Oil Crude prices continued to climb higher after the EIA oil inventory report showed a bigger-than-expected draw. US stockpiles fell 6.42 million barrels, more than the consensus estimate of 2.74 million drop or the yesterday’s API decline of 5.44 million barrels. US production is crawling back, up 100,000 barrels per day to 10.1 million bpd. Gasoline demand also dropped, but the aftermath of Ida and bad weather and beginning of school likely were behind that weakness.
Risks to the upside for crude prices are not going away. Oil’s rally is nowhere near over as both demand and supply drivers are still mostly bullish: further delays in making progress with the Iran nuclear deal, a cold winter, and further production disruptions from a very active hurricane season.
It seems like it is only a matter of time before WTI crude makes a run towards the summer highs.
Gold prices dropped after Treasury yields rallied following a surprisingly strong Empire State survey that growth might not be as weak as initially anticipated and suggests pricing pressures could remain near record highs. In addition to solid US economic data, Canadian CPI increased 4.1% on a year-over-year basis in August, the fastest pace since March 2003, which was a big increase from the 3.7% gain in July.
Earlier in Europe, UK inflation almost hit a decade high, which has some market participants anticipating a BOE rate hike in the first quarter. As more advance economies see their central banks grow more concerned with inflation, the global punchbowl of stimulus will get a little smaller. Gold’s bread and butter has been globally easy monetary policies and that is about to moderate, but over the next couple of quarters it could transition to an inflation hedge, but the timing of that will be tricky.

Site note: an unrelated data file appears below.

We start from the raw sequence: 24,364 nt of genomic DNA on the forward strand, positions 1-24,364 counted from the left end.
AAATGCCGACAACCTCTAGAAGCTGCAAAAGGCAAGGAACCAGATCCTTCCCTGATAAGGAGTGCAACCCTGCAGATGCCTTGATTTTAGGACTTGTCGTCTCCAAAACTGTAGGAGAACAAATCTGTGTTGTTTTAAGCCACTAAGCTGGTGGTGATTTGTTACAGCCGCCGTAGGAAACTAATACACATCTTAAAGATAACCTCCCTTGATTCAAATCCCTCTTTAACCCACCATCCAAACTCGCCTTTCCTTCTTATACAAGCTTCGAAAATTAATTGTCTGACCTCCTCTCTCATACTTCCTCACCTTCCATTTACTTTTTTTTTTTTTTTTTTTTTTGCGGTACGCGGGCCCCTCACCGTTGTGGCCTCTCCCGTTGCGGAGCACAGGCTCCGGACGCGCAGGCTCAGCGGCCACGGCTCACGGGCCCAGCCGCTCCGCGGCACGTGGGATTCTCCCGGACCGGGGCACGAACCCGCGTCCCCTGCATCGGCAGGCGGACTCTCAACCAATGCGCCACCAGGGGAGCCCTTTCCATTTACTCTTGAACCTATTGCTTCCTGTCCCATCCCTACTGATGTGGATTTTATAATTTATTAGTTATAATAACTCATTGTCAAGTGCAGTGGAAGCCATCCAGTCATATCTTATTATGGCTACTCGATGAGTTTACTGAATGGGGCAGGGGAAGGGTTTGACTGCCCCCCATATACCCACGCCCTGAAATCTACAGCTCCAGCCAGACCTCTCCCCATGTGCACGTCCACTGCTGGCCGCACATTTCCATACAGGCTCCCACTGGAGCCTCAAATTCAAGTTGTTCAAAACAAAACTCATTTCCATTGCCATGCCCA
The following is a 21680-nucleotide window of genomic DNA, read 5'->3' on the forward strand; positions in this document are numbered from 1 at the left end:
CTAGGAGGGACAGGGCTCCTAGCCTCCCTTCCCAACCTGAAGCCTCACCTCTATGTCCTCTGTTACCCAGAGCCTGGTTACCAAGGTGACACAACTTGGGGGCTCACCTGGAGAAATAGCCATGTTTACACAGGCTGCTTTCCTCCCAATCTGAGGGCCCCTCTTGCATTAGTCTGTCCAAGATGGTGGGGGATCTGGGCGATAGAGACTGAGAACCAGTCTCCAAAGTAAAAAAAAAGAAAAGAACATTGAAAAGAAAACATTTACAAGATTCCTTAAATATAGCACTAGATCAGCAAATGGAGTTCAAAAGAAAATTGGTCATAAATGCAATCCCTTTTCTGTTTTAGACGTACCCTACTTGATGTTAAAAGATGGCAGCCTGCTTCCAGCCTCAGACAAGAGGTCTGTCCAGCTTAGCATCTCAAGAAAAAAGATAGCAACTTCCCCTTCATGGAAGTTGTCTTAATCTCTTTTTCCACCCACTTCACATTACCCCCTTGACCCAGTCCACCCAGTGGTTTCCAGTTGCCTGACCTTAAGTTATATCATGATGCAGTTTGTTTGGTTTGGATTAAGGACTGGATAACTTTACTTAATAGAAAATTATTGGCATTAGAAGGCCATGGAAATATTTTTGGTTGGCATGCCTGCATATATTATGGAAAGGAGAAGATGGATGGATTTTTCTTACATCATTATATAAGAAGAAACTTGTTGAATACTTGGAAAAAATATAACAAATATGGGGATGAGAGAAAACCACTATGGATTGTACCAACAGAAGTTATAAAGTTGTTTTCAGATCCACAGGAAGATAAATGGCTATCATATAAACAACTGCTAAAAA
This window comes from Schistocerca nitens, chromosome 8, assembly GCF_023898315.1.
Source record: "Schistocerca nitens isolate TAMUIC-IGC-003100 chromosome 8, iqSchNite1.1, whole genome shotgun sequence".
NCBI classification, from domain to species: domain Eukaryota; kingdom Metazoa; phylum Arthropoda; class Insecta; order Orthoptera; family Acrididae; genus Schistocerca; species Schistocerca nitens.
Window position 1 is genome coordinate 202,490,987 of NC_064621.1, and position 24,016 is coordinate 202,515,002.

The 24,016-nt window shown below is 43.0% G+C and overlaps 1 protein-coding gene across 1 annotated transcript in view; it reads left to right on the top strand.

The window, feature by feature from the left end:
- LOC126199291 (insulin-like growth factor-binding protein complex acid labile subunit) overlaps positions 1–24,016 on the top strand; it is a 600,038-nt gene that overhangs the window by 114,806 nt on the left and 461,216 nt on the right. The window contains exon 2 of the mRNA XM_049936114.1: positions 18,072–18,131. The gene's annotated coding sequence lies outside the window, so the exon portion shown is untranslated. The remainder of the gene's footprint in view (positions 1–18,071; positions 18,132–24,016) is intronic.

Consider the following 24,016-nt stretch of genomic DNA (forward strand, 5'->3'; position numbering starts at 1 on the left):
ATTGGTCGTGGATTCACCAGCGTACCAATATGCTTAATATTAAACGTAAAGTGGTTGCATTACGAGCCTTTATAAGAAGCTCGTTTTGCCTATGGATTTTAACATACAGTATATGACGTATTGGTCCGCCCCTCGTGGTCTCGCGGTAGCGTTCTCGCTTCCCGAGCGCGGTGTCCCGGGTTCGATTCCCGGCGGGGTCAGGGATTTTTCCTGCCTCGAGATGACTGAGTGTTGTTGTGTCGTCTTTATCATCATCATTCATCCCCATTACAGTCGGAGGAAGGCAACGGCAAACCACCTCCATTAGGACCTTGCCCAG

For gold to avoid a selloff it needs to capture and stay above the $1800 level. Gold first needs to see lower nominal Treasury yields before investors willingly come back.
Bitcoin is rallying as investors digest a plethora of commentary from SEC Gensler. Gensler is working on rules to oversee the cryptocurrency market, but expectations are mostly optimistic that the protections that will be put in place won’t cripple innovation and completely disrupt how the market operates.
Fidelity reportedly urged the SEC to approve physically backed Bitcoin ETF in a meeting last week, which served as a remind that Wall Street is completely behind the world’s largest crypto. Crypto interest is global and progress in Europe is also key to the next leg higher for Bitcoin. The Eurex, a derivatives exchange owned by Deutsche Boerse, had a big breakthrough launching their Bitcoin ETN futures offering.
Bitcoin is still in consolidation mode and will likely continue to consolidate around the $45,000 to $50,000 level.
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